Project: Research project

Project Details


Therapeutic plasmapheresis has important clinical applications in the
treatment of a variety of immunologic and metabolic disorders, with
particular benefits in the treatment of autoimmune diseases like
rheumatoid arthritis. Widespread use of the current therapy, which
involves removal and subsequent replacement of the patient's plasma, is
limited by the large cost and potential complications associated with
the use of exogenous replacement fluids, e.g. pooled plasma, that are
returned to the patient. Selective protein filtration can provide an
inexpensive means for separating the immunoglobulin fraction of plasma,
which generally contains the pathogenic species, from the albumin
fraction, which can then be safely returned to the patient. Although commercial membranes have been developed that appear to have
adequate properties for separating albumin and IgG, previous attempts at
this selective protein separation have generally been unsuccessful.
This failure has been attributed to a number of different phenomena, but
the coupling between bulk and membrane transport has made it difficult
to determine which of these phenomena actually govern flux and
separation efficiency in clinical devices. The objective of our work is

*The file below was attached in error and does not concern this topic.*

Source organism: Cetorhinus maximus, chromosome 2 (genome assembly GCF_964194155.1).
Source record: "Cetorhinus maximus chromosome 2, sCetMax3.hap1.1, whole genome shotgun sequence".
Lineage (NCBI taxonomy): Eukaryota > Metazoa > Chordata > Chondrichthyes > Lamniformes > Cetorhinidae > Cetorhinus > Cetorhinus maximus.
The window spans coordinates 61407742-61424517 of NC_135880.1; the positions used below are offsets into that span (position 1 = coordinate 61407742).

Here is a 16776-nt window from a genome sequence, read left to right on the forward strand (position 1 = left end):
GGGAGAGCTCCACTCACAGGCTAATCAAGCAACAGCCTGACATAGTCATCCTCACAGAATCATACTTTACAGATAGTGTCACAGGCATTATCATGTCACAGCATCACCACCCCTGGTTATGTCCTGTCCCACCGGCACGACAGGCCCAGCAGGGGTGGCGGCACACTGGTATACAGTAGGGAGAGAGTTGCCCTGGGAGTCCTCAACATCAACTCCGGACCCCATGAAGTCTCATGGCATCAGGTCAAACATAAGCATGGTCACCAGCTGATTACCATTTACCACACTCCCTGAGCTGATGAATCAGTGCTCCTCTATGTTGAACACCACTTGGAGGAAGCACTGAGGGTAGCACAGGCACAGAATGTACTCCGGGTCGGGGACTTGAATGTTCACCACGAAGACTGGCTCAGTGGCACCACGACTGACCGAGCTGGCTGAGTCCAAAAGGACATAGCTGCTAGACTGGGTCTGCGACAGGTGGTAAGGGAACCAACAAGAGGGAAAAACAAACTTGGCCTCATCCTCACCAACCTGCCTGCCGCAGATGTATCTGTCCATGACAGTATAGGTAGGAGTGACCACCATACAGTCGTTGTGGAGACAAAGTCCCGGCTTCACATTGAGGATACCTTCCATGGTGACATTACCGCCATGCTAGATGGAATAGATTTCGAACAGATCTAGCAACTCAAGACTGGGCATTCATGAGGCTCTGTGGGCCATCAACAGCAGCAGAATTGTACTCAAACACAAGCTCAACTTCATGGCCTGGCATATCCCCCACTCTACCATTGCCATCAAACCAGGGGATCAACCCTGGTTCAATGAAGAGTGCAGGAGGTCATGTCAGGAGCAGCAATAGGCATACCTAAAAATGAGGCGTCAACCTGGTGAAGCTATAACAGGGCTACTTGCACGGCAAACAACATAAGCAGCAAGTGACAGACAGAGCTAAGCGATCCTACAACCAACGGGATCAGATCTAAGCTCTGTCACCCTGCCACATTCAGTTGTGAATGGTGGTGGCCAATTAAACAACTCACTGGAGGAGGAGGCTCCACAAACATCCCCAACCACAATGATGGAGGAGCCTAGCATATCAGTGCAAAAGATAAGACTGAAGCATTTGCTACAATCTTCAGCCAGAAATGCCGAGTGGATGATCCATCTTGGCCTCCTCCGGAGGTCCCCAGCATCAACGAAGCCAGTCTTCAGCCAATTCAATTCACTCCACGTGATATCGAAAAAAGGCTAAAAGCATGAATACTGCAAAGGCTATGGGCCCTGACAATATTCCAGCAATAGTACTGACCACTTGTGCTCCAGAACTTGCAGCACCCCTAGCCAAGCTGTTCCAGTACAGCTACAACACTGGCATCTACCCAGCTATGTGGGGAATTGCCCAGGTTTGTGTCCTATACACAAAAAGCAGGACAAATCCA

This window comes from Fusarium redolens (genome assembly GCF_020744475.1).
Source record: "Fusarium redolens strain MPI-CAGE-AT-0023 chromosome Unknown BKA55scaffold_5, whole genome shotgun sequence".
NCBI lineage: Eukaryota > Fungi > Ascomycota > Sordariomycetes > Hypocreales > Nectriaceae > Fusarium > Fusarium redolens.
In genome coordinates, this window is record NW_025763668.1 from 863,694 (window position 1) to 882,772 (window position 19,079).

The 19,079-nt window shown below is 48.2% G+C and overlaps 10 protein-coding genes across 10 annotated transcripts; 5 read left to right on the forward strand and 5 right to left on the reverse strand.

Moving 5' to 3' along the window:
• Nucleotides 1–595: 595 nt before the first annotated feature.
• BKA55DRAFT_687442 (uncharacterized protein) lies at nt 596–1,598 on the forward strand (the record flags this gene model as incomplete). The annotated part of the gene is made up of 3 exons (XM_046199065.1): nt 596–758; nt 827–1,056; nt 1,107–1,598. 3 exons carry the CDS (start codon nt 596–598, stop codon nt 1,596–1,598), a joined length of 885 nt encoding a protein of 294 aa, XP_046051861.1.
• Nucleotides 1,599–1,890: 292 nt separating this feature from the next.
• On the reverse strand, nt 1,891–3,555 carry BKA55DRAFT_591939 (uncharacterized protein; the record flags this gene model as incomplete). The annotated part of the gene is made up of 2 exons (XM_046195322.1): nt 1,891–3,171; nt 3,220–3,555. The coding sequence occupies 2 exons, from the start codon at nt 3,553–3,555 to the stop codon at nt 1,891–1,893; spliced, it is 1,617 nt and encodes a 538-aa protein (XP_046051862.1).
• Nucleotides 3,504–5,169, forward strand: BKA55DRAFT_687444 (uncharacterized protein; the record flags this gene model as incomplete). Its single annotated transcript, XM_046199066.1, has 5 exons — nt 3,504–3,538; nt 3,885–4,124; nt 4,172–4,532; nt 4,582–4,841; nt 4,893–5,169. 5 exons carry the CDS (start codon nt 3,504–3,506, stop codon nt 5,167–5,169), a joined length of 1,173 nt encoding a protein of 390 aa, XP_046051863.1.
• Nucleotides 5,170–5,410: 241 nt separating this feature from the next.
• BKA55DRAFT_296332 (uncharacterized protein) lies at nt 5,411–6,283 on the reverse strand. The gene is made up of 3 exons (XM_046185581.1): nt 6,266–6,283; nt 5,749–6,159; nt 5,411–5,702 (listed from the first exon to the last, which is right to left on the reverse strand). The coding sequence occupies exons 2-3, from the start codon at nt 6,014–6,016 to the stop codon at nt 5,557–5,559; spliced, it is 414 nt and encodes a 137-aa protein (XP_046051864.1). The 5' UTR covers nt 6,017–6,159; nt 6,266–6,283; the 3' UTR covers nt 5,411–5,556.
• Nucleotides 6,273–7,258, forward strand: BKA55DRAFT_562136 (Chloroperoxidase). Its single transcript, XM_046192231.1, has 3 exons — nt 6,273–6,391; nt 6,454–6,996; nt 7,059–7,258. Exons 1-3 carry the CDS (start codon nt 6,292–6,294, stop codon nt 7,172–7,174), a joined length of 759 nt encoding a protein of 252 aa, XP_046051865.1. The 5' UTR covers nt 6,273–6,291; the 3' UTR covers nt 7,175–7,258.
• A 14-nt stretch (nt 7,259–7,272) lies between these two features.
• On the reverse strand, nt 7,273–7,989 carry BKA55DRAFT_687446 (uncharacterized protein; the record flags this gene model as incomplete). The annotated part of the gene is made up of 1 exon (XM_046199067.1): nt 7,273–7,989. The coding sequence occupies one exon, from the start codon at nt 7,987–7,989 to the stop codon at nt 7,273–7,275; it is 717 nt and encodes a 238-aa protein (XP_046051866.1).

to identify the mechanisms that determine filtrate flux and protein
separation efficiency using a coordinated experimental and theoretical
program. This involves experiments designed to isolate and characterize
the important physical phenomena under conditions where data acquisition
and subsequent analysis are relatively straightforward. Experiments are
also proposed to obtain accurate data for flux and protein separation
efficiency in a laboratory scale cross-flow filter using a variety of
polymeric membranes with very different physical and chemical
properties. The physical insight obtained from these studies will then
be applied to the analysis of clinical/industrial devices for the
selective filtration of albumin and IgG.
Effective start/end date7/15/896/30/92


  • National Institutes of Health

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